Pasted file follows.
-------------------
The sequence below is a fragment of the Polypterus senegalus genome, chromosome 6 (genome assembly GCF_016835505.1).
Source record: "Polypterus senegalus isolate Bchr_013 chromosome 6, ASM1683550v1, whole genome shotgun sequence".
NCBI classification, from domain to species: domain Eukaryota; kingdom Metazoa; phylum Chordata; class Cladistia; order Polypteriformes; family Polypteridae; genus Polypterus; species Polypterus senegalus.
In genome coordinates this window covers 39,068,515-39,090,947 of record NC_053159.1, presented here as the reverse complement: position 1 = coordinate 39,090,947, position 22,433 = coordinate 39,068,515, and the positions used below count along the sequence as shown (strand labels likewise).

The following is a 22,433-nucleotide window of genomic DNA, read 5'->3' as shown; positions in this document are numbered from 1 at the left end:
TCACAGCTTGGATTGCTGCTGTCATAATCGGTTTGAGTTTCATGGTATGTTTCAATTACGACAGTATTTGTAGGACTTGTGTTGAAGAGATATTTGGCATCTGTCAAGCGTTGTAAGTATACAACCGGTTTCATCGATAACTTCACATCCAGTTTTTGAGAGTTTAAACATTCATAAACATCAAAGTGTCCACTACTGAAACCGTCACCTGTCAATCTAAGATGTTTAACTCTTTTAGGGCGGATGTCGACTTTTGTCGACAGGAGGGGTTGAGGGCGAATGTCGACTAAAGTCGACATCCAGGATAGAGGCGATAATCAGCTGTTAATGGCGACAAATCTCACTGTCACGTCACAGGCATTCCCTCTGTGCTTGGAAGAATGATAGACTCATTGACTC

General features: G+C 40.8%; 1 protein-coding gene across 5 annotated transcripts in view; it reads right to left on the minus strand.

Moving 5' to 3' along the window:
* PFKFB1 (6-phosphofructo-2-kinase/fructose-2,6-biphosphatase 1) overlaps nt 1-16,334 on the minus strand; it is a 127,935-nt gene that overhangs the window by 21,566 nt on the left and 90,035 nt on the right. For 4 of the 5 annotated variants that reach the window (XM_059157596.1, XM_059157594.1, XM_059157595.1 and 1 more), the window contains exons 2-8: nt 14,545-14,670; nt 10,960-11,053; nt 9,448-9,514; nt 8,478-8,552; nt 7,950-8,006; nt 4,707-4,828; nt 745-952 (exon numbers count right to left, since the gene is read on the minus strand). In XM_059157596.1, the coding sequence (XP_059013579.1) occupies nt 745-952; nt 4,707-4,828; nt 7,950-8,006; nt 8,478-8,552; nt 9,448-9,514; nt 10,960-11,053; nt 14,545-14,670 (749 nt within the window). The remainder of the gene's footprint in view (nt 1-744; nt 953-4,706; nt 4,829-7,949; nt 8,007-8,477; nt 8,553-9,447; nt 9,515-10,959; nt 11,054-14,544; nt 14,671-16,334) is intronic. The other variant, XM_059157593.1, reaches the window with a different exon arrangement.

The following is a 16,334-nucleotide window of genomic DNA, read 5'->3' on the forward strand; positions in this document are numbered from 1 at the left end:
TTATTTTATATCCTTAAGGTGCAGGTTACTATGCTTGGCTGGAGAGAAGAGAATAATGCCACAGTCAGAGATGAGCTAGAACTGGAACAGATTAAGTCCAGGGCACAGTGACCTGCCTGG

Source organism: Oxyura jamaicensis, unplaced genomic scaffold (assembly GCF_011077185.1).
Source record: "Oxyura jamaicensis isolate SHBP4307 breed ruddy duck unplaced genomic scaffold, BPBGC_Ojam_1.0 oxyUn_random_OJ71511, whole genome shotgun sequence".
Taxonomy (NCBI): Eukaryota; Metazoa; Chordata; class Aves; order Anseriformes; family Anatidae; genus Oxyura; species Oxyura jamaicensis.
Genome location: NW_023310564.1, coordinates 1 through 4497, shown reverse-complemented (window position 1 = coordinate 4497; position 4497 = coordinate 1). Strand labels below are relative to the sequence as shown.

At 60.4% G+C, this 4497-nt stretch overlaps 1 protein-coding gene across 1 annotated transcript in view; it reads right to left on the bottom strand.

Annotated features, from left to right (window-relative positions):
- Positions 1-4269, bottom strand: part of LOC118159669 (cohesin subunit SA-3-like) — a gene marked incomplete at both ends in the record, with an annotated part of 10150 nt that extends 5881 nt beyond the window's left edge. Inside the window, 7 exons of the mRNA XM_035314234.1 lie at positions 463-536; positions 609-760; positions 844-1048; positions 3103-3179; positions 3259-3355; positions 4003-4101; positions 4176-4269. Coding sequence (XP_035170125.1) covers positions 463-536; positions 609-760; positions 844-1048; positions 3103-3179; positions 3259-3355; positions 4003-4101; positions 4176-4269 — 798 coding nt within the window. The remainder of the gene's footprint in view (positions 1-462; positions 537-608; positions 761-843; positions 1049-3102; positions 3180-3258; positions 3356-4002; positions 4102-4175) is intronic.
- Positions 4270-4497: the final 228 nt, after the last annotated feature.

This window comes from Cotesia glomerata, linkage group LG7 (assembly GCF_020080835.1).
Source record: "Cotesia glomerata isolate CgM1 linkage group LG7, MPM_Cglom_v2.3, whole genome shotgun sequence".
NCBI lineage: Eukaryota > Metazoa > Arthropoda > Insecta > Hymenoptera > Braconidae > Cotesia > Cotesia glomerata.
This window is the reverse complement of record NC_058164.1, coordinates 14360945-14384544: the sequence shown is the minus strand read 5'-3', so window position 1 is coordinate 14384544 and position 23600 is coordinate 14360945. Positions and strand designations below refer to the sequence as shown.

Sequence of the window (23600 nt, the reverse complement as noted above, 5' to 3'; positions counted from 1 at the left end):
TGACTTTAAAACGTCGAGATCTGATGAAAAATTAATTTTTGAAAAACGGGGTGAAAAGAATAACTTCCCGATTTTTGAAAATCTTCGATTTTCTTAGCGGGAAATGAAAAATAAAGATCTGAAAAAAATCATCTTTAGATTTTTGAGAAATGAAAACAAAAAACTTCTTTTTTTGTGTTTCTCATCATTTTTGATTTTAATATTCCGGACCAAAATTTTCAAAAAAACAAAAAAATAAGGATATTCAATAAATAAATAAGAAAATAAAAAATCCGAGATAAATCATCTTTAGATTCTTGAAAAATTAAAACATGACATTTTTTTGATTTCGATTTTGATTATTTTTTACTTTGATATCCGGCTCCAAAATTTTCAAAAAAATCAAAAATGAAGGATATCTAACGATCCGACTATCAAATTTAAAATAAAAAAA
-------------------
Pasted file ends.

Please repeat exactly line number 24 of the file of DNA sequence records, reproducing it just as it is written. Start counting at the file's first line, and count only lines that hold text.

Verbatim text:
Sequence of the window (23600 nt, the reverse complement as noted above, 5' to 3'; positions counted from 1 at the left end):